Here it is folks, the first real post for the new Barrettbites. Or, well, at least the written blog part. The video portion will be coming soon, but needs a bit more work. I put the theme song at the top of the post and will start adding the rest of the episode as each video segment is completed.
In the future, I probably won’t cram five pieces into a single post, but I wanted to get this out there…
I really hope you enjoy it, because it was a lot of fun putting it together.
On The Path To Vinyl Glory
Twice a year the wonderful people at “Record Store Day” get great bands to do some limited stuff and music geeks like myself line up to wait for our store of choice to open its doors. Official Record Store Day is in late April, but the second is on Black Friday. The irony is that you wait in a line to spend cash on things with no savings to be had at all, while a couple doors down people are waiting to save a whack of cash on things to play their music on. Once the flood gates open, the line becomes a mob in an effort to get those one or two must have items while they remain on the shelf. This of course leads to an absurd scene in which a bunch of musical nerds (including myself) paw at narrowly displayed vinyl until they get hold of that Mother Love Bone 7” inch and send records flying in all directions during the collection process.
The highlights of this Black Friday included in no particular order
The Ramones – curated by Morrisey
It doesn’t get much cooler than one of the planets most influential artists picking songs that best represent another set of influential artists.
A red vinyl re-release of Phil Spector’s A Christmas Gift For You
Perhaps the greatest pop influenced Christmas record ever recorded.
A limited re-release of the Kinks Muswell Hillbillies
The best example of Ray Davies overall song writing prowess.
A live Green Day ep Tune in, Tokyo as well as a bunch of 45’s by J.Mascis, the Decemberists, the Beatles and many many more things.
Today, as I was kneeling to see what was on the lower shelves, a shower of various records fell upon my head. There was Dio and Joe Satriani. There was Miles Davis and the Flaming Lips. There was Green Day and David Bowie raining down upon me as if to say “Merry Christmas, now please, take home more than you want or can afford.”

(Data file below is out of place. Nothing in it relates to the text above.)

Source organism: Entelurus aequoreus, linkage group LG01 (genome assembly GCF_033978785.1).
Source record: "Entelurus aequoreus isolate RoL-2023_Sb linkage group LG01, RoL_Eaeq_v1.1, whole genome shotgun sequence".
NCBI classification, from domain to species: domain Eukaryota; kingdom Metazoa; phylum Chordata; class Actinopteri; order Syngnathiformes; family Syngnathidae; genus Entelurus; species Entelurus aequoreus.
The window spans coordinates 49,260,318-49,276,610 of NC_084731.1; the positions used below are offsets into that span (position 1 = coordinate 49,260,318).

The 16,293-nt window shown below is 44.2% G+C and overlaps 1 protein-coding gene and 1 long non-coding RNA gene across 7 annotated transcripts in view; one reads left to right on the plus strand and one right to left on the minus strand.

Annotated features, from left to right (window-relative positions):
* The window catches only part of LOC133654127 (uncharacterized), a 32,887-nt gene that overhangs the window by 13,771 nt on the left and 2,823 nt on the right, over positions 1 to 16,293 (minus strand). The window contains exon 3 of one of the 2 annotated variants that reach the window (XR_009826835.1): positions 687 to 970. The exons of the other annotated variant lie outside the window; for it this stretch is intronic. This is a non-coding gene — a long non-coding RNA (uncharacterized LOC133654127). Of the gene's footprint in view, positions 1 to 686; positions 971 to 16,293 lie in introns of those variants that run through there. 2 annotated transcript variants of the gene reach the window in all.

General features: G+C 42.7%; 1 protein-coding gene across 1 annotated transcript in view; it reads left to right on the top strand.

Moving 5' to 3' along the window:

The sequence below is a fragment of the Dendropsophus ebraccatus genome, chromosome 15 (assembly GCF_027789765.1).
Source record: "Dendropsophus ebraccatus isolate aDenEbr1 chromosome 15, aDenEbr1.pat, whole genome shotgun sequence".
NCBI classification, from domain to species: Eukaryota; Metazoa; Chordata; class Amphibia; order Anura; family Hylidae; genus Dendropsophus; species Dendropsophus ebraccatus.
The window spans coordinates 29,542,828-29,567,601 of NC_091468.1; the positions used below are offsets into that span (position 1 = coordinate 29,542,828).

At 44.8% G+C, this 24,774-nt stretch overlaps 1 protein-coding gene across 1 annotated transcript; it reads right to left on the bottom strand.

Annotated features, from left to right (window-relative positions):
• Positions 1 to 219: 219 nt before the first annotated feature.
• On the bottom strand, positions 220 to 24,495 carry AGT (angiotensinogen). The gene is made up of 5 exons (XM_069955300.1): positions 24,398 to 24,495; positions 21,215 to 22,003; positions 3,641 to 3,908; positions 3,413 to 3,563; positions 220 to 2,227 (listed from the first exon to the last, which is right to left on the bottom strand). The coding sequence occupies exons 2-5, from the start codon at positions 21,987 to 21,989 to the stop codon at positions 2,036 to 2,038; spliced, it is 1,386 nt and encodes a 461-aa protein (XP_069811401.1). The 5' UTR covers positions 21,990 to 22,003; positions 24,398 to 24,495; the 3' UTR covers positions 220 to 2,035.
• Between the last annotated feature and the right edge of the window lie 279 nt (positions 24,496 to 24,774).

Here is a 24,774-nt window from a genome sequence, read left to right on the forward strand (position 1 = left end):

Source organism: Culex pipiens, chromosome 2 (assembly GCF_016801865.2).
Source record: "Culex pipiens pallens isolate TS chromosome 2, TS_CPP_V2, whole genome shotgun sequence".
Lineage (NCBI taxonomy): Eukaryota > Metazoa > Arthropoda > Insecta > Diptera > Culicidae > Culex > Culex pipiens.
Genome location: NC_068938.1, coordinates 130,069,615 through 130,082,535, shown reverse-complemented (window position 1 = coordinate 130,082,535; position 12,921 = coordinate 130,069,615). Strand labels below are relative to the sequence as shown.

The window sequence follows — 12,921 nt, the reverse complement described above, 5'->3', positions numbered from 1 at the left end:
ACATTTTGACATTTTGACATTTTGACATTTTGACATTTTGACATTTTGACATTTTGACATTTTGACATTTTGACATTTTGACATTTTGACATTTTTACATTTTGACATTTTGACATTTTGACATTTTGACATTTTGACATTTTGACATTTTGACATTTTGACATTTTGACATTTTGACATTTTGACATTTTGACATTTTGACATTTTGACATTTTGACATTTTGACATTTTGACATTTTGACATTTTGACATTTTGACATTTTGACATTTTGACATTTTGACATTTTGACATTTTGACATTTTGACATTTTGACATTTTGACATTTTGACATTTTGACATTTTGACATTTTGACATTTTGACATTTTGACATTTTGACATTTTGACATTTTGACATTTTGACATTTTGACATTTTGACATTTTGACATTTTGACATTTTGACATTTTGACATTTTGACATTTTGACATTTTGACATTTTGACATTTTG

So, while I got a few things I wanted today, some of which I will review later, there is always a couple that just didn’t show, or were purchased before I could get to it. This times it was a cover of J.Mascis doing Mazzy Star’s “Fade Into You” and the Greatest Christmas rock album ever – Phil Spector’s A Christmas Gift for You. I’ll keep looking for them, but for now, they have escaped my grasp.
Which is just how it goes on Record Store Day in Canada… A long list shows up over the net – you put together a geek wish list of items you want – you politely battle for a position in front of the corner where said records are displayed – only to find that a bunch of items are not at your favorite retailer – or are not even being shipped to your country.
The Blast From The Past
Vince Guaraldi Trio
A Charlie Brown Christmas
Fantasy Records (Newbury Comics Limited Edition Red/White Vinyl)
With the holiday season in mind, what better time to look back at one of the best Christmas records ever. Guaraldi created something so magical that one cannot imagine the animated special without the music. The best moments of A Charlie Brown Christmas is where the animation and the music link arm in arm to create a perfect mood.
“Merry Christmas Charlie Brown” yell the Peanuts their heads all look to the sky and the holes that are their cartoon mouths move to the sound of “Hark, The Hearld Angels Sing.” It is one of my favorite Christmas special moments – but why should you own the soundtrack – and why on vinyl?
First, the music not only holds up without the cartoon, but it actually stands out as something special alone. Guaraldi’s greatest triumph as an artist was always his ability to convey emotion through music. In just over 40 minutes he captures the varied feelings brought out during the season. There is a sense of not only joy and wonder, but also empathy, sadness, and even humour. It is music that can be enjoyed with a set of headphones or put in the back ground as you enjoy a glass of Riesling with a few friends. It is an awesome sit down record that seems as familiar as reminiscing with an old friend during the holiday season.